The primary conclusion is that you, as the IT management application user, do have desirable options available for consideration. You do not have to accept the EOL vendor’s recommendations for replacement of one highly complex, rigid IT service management application with a similar solution set. You should be prepared to calmly identify your competitive options to the EOL vendor and see how much that vendor is willing to bend and commit to new provisions in order to retain you as their customer. Timing can favor you …the buying customer. Best Practices for Mitigating EOL Risk It’s hard to envision a normal, rational person replacing their existing “end-of-life” automobile without examining available options. Common sense would dictate that you understand and evaluate comparative benefits and draw-backs of different vehicles. Questions of gas mileage, primary purpose of vehicle, type of driving forecasted, new versus used, demands on interior, type of garaging available, availability of public transportation and reputation of vendor brands are almost always weighed and balanced. End-of-life technology acquisitions should play the same game. When forced into an end-of-life replacement decision for IT technology, prudent behavior requires evaluation of choices other than the recommended migration path of the original vendor.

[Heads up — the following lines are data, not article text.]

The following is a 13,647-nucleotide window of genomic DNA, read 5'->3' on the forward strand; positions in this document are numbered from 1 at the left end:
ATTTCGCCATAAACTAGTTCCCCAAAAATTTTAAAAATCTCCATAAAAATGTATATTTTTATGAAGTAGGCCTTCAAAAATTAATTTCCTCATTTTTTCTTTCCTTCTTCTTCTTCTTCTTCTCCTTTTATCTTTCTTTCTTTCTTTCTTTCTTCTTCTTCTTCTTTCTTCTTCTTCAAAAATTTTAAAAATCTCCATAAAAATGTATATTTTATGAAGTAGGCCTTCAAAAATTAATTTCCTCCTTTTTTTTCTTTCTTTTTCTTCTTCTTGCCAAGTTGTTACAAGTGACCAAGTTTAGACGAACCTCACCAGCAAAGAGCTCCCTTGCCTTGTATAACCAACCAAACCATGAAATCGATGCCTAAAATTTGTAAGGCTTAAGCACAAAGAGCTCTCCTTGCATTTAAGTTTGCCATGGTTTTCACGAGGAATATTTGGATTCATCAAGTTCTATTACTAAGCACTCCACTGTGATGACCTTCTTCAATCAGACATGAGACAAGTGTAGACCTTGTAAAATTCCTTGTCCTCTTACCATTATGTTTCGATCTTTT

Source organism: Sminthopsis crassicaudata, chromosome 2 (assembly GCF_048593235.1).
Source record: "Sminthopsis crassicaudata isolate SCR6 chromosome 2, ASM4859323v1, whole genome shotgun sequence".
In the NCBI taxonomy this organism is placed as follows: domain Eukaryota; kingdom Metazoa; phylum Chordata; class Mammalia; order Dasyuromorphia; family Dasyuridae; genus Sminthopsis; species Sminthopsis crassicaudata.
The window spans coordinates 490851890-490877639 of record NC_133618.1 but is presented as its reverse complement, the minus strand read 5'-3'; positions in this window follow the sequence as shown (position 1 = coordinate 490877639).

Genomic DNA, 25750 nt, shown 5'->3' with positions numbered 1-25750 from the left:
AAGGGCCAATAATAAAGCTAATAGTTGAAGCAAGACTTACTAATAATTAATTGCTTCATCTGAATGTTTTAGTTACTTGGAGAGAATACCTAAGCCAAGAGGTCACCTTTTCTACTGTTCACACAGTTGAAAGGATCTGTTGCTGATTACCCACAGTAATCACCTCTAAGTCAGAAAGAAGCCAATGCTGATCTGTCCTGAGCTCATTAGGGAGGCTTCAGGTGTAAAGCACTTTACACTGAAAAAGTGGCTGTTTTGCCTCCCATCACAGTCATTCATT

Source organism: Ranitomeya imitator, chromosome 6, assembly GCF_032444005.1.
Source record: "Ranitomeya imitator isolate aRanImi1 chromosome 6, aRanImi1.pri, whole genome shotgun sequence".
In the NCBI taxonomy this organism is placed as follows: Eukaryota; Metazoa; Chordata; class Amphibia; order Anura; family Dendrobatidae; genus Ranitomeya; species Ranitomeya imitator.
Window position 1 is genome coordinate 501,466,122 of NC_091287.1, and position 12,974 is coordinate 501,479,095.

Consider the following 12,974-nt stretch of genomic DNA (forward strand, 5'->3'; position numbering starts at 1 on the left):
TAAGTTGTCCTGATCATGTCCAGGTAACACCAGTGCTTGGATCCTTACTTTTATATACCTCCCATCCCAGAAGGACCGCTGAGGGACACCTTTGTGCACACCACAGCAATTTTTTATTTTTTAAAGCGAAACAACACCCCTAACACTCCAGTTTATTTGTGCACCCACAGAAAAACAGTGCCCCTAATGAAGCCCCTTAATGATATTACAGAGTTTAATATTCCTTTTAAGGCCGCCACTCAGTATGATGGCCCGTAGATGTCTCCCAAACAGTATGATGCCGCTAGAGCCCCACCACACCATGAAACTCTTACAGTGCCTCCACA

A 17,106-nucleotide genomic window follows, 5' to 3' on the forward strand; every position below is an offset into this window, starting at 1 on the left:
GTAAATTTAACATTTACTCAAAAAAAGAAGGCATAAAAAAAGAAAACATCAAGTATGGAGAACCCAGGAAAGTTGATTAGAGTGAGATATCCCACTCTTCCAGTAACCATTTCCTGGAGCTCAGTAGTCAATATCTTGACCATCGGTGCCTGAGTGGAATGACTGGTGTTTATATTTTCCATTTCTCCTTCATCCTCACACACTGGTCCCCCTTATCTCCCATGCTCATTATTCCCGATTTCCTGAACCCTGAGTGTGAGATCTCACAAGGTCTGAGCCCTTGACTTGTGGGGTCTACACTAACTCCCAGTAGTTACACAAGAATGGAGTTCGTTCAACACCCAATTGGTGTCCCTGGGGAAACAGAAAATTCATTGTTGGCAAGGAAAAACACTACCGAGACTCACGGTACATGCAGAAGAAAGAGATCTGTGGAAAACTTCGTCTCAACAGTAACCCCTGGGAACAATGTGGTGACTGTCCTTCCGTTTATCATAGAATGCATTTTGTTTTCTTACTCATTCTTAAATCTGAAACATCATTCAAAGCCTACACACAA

Best Practices in Evaluating End-of-Life Options for IT
What does it mean to evaluate end-of-life options for IT management tools? In responding to hundreds of evaluation inquiries during my sojourn as a Gartner Group analyst, I found buyers too frequently focused on a singular aspect of the purchase that was most familiar and most urgent to them. The actual user of the software would venture down the path where features and functions played too major of a role in the decision process. The procurement decision maker would focus too heavily on upfront costs, ignoring total cost of ownership considerations. The C-level executive too often would rely on the “relationship” and sense of trust established with the sales person. As an industry analyst, I encourage the following best practices in evaluating end-of-life options:
1. Clearly define your business service management requirements up front. Know what you are looking for (selection criteria) and what you want to do (primary objectives) for an end-of-life replacement prior to any discussion with any vendor. Identify basic versus nice-to-have capabilities desired for incident management, service level assurance, problem resolution, change management, configuration management, self service options, integration requirements, etc.